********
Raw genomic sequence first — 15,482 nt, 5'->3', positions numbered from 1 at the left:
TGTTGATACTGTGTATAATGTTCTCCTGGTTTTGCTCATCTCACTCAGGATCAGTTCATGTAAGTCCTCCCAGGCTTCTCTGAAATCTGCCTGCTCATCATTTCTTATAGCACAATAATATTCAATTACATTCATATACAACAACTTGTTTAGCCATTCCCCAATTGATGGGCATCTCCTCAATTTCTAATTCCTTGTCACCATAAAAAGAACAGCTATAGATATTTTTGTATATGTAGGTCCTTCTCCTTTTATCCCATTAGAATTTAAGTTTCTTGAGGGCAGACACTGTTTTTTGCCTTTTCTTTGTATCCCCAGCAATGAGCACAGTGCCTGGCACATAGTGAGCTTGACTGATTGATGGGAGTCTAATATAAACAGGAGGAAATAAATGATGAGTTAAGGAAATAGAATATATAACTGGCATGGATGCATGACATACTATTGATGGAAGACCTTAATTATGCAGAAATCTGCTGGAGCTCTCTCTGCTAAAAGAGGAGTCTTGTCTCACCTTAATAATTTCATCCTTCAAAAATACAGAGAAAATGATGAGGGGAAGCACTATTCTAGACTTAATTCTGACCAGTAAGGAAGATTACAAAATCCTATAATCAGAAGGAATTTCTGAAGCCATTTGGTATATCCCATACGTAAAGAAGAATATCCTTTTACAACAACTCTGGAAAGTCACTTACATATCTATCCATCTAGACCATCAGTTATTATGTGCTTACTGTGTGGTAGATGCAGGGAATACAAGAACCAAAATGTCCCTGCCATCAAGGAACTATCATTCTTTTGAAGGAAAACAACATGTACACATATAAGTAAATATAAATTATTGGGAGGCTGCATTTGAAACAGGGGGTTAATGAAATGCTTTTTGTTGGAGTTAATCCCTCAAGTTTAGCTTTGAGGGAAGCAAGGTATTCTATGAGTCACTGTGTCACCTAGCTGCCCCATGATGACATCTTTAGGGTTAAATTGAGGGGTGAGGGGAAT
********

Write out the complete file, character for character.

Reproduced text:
Raw genomic sequence first — 15,482 nt, 5'->3', positions numbered from 1 at the left:
TGTTGATACTGTGTATAATGTTCTCCTGGTTTTGCTCATCTCACTCAGGATCAGTTCATGTAAGTCCTCCCAGGCTTCTCTGAAATCTGCCTGCTCATCATTTCTTATAGCACAATAATATTCAATTACATTCATATACAACAACTTGTTTAGCCATTCCCCAATTGATGGGCATCTCCTCAATTTCTAATTCCTTGTCACCATAAAAAGAACAGCTATAGATATTTTTGTATATGTAGGTCCTTCTCCTTTTATCCCATTAGAATTTAAGTTTCTTGAGGGCAGACACTGTTTTTTGCCTTTTCTTTGTATCCCCAGCAATGAGCACAGTGCCTGGCACATAGTGAGCTTGACTGATTGATGGGAGTCTAATATAAACAGGAGGAAATAAATGATGAGTTAAGGAAATAGAATATATAACTGGCATGGATGCATGACATACTATTGATGGAAGACCTTAATTATGCAGAAATCTGCTGGAGCTCTCTCTGCTAAAAGAGGAGTCTTGTCTCACCTTAATAATTTCATCCTTCAAAAATACAGAGAAAATGATGAGGGGAAGCACTATTCTAGACTTAATTCTGACCAGTAAGGAAGATTACAAAATCCTATAATCAGAAGGAATTTCTGAAGCCATTTGGTATATCCCATACGTAAAGAAGAATATCCTTTTACAACAACTCTGGAAAGTCACTTACATATCTATCCATCTAGACCATCAGTTATTATGTGCTTACTGTGTGGTAGATGCAGGGAATACAAGAACCAAAATGTCCCTGCCATCAAGGAACTATCATTCTTTTGAAGGAAAACAACATGTACACATATAAGTAAATATAAATTATTGGGAGGCTGCATTTGAAACAGGGGGTTAATGAAATGCTTTTTGTTGGAGTTAATCCCTCAAGTTTAGCTTTGAGGGAAGCAAGGTATTCTATGAGTCACTGTGTCACCTAGCTGCCCCATGATGACATCTTTAGGGTTAAATTGAGGGGTGAGGGGAAT